This Article is From Feb 11, 2021

Individuals, Corporates To Be Fined For Using Cryptocurrencies: Draft Law

The proposed bill plans to set the framework for the Reserve Bank of India (RBI) to issue its own digital currency.

Popular cryptocurrencies like bitcoin have been rising in valuation globally.

New Delhi:

Indian companies and individuals are unlikely to be allowed to pull a Tesla and stash excess cash in cryptocurrencies that have been on an eye-popping surge if a new bill proposed by the government is cleared by parliament.

Expected to be introduced in this legislative session, a draft bill proposes a complete ban on all private cryptocurrencies - decentralised digital money that is prized for being untraceable and a buoyant valuation, sources have told NDTV.

The bill will also lay the groundwork for an official digital currency - which are different because they can be regulated by a country's central bank - and its ties to the Reserve Bank of India or RBI.

Exchanges, people, traders and other financial systems' participants will not be allowed to deal with cryptocurrencies and penalties have been proposed for any violation by individuals as well as corporate bodies.

The decision comes after an inter-ministerial committee including the RBI felt that private cryptocurrencies will pose a threat to the financial stability of the country.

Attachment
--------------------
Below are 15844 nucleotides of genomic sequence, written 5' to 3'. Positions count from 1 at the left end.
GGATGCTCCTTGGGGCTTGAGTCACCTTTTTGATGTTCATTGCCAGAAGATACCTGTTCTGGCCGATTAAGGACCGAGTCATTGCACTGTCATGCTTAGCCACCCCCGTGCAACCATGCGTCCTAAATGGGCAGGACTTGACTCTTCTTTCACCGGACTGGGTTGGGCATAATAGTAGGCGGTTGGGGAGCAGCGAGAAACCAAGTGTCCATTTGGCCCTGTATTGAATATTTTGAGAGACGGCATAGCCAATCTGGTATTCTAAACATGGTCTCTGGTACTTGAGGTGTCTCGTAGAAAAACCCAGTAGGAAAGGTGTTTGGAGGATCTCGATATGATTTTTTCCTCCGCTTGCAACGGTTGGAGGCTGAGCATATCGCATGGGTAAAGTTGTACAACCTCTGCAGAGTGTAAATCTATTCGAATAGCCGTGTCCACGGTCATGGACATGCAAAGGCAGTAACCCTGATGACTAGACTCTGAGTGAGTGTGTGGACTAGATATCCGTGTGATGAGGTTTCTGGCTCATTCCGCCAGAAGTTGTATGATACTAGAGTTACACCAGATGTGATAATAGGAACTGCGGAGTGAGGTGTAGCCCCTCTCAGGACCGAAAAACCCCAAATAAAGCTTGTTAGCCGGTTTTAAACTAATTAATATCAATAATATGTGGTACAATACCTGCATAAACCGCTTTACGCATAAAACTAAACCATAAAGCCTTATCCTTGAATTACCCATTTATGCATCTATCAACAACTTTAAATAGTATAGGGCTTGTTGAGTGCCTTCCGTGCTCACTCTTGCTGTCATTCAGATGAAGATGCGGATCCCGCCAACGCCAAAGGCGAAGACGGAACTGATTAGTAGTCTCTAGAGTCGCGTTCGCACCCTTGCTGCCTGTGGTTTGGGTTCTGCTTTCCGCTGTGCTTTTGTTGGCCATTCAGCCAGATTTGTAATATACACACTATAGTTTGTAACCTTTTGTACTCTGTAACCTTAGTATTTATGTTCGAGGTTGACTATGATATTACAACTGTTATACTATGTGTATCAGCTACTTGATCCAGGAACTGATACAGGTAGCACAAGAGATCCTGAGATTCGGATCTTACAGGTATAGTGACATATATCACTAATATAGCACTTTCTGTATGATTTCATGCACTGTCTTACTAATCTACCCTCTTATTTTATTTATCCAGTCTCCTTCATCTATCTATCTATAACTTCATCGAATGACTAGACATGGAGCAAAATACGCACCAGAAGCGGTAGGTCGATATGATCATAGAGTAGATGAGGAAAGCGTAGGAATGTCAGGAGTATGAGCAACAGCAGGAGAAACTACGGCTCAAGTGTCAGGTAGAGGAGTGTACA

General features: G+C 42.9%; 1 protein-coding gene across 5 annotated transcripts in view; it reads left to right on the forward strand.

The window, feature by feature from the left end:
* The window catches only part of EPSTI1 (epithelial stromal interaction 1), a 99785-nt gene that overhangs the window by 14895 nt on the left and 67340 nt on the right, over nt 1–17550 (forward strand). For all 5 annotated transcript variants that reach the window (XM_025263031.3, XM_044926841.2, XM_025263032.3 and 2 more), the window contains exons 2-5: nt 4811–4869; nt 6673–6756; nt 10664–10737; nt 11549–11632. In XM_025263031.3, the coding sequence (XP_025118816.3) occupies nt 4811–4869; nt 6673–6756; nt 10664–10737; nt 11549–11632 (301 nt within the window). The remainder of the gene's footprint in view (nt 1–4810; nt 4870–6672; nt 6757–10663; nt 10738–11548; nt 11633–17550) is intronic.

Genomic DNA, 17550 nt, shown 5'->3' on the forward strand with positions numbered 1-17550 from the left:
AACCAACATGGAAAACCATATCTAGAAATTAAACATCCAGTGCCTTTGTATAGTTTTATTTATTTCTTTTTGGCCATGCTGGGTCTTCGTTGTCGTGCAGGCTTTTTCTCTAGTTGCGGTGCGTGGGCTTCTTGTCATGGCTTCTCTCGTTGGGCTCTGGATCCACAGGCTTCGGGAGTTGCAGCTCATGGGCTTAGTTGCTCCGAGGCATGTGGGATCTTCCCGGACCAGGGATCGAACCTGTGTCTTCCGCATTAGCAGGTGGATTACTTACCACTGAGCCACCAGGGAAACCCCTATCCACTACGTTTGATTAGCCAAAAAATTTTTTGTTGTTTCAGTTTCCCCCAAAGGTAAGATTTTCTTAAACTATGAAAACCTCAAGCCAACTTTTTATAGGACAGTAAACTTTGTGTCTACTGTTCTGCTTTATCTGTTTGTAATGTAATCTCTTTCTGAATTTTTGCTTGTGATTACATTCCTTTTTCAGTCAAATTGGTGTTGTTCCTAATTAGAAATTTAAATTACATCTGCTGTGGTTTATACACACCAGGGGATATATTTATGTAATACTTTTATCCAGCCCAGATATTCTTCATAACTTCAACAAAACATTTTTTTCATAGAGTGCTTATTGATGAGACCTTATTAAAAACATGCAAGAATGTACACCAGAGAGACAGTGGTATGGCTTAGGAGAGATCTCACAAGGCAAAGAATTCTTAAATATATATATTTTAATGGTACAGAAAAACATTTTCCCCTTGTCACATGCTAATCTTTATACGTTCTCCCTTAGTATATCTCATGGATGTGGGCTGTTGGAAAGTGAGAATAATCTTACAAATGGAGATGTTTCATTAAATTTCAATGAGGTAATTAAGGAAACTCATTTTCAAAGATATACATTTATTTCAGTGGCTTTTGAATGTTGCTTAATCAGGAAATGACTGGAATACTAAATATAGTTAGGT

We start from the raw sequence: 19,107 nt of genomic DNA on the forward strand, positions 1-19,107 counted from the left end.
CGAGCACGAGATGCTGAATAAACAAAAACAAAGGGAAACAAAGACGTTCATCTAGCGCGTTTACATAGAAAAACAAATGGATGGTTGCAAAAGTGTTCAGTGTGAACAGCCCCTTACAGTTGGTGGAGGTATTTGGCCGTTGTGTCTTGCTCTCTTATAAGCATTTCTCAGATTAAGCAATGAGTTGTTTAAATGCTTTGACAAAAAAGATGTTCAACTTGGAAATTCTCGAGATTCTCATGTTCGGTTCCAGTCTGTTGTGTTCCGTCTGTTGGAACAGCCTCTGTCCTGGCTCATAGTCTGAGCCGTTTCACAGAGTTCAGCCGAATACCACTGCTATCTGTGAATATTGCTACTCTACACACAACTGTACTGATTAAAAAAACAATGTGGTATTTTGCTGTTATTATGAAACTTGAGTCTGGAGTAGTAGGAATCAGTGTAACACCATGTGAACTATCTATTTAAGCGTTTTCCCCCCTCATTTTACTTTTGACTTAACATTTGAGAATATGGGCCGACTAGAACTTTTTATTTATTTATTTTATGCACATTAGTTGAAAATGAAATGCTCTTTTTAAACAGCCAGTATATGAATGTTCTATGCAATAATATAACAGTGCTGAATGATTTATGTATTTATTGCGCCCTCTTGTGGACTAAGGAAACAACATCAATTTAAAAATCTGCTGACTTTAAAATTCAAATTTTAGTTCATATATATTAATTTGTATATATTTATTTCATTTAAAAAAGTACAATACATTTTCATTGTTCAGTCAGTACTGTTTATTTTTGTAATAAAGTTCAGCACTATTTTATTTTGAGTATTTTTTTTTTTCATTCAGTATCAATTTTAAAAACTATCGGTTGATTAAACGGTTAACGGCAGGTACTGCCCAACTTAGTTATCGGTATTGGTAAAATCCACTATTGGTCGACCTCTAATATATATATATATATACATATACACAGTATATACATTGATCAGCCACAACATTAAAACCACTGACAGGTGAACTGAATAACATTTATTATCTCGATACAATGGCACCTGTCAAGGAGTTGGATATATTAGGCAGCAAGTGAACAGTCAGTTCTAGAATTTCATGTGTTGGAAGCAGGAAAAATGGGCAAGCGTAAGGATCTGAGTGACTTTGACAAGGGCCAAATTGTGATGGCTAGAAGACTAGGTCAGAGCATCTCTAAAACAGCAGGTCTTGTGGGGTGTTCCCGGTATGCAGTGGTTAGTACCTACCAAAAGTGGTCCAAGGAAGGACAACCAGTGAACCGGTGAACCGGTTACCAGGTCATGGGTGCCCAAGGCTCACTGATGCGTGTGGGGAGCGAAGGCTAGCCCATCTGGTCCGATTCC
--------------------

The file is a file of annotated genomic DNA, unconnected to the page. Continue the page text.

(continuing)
Both the government and RBI have been warning about virtual currencies and have advised all banks and financial establishments not to deal with them.

Nearly 7 million Indians hold cryptocurrencies worth over $1 billion and there has been an over 700 per cent increase in the last year, according to official estimates.

In mid-2019, an Indian government panel recommended banning all private cryptocurrencies, with a jail term of up to 10 years and heavy fines for anyone dealing in digital currencies.

The RBI had in April 2018 ordered financial institutions to break off all ties with individuals or businesses dealing in virtual currency such as bitcoin within three months.

However, in March 2020, the Supreme Court allowed banks to handle cryptocurrency transactions from exchanges and traders, overturning a central bank ban had that dealt the thriving industry a major blow.

Governments around the world have been looking into ways to regulate cryptocurrencies but no major economy has taken the drastic step of placing a blanket ban on owning them, even though concern has been raised about the misuse of consumer data and its possible impact on the financial system.

India's proposed bill comes days after carmaker Tesla, led by US billionaire Elon Musk, announced a $1.5 billion investment in bitcoin and plans to accept the cryptocurrency from customers buying its electric vehicles, pushing the digital money to an all-time high.

The step was seen as the latest in the mainstreaming of the cryptocurrency whose value has risen by about 50 per cent this year, but sceptics say it is still highly volatile and regulators warn it is vulnerable to illicit use.